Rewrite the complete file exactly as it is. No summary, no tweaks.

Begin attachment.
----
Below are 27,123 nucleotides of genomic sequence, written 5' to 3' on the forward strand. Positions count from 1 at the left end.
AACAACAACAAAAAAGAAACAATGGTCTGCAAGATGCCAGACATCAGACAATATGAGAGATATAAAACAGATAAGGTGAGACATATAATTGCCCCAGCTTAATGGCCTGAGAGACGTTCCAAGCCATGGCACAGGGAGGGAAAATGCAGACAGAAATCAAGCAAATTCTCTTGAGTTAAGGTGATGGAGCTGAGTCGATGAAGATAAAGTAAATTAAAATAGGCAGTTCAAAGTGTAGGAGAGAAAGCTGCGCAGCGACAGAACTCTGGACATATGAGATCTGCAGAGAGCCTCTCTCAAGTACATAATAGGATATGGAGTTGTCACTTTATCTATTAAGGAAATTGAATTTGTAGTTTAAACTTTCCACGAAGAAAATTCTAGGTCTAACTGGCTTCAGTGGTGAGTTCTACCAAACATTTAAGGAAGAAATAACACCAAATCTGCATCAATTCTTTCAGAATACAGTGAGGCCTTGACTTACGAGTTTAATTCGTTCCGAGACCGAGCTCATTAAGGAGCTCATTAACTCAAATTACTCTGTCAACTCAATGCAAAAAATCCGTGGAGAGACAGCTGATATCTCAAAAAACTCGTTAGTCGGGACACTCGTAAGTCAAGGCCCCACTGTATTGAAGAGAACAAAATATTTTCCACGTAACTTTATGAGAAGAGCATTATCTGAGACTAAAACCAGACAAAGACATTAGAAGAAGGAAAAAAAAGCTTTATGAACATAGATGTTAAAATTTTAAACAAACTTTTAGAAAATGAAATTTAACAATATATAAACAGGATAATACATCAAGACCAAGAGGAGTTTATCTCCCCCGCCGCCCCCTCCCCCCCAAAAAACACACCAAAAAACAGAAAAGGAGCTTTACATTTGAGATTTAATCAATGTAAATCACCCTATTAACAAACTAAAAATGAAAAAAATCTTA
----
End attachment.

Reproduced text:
Below are 27,123 nucleotides of genomic sequence, written 5' to 3' on the forward strand. Positions count from 1 at the left end.
AACAACAACAAAAAAGAAACAATGGTCTGCAAGATGCCAGACATCAGACAATATGAGAGATATAAAACAGATAAGGTGAGACATATAATTGCCCCAGCTTAATGGCCTGAGAGACGTTCCAAGCCATGGCACAGGGAGGGAAAATGCAGACAGAAATCAAGCAAATTCTCTTGAGTTAAGGTGATGGAGCTGAGTCGATGAAGATAAAGTAAATTAAAATAGGCAGTTCAAAGTGTAGGAGAGAAAGCTGCGCAGCGACAGAACTCTGGACATATGAGATCTGCAGAGAGCCTCTCTCAAGTACATAATAGGATATGGAGTTGTCACTTTATCTATTAAGGAAATTGAATTTGTAGTTTAAACTTTCCACGAAGAAAATTCTAGGTCTAACTGGCTTCAGTGGTGAGTTCTACCAAACATTTAAGGAAGAAATAACACCAAATCTGCATCAATTCTTTCAGAATACAGTGAGGCCTTGACTTACGAGTTTAATTCGTTCCGAGACCGAGCTCATTAAGGAGCTCATTAACTCAAATTACTCTGTCAACTCAATGCAAAAAATCCGTGGAGAGACAGCTGATATCTCAAAAAACTCGTTAGTCGGGACACTCGTAAGTCAAGGCCCCACTGTATTGAAGAGAACAAAATATTTTCCACGTAACTTTATGAGAAGAGCATTATCTGAGACTAAAACCAGACAAAGACATTAGAAGAAGGAAAAAAAAGCTTTATGAACATAGATGTTAAAATTTTAAACAAACTTTTAGAAAATGAAATTTAACAATATATAAACAGGATAATACATCAAGACCAAGAGGAGTTTATCTCCCCCGCCGCCCCCTCCCCCCCAAAAAACACACCAAAAAACAGAAAAGGAGCTTTACATTTGAGATTTAATCAATGTAAATCACCCTATTAACAAACTAAAAATGAAAAAAATCTTA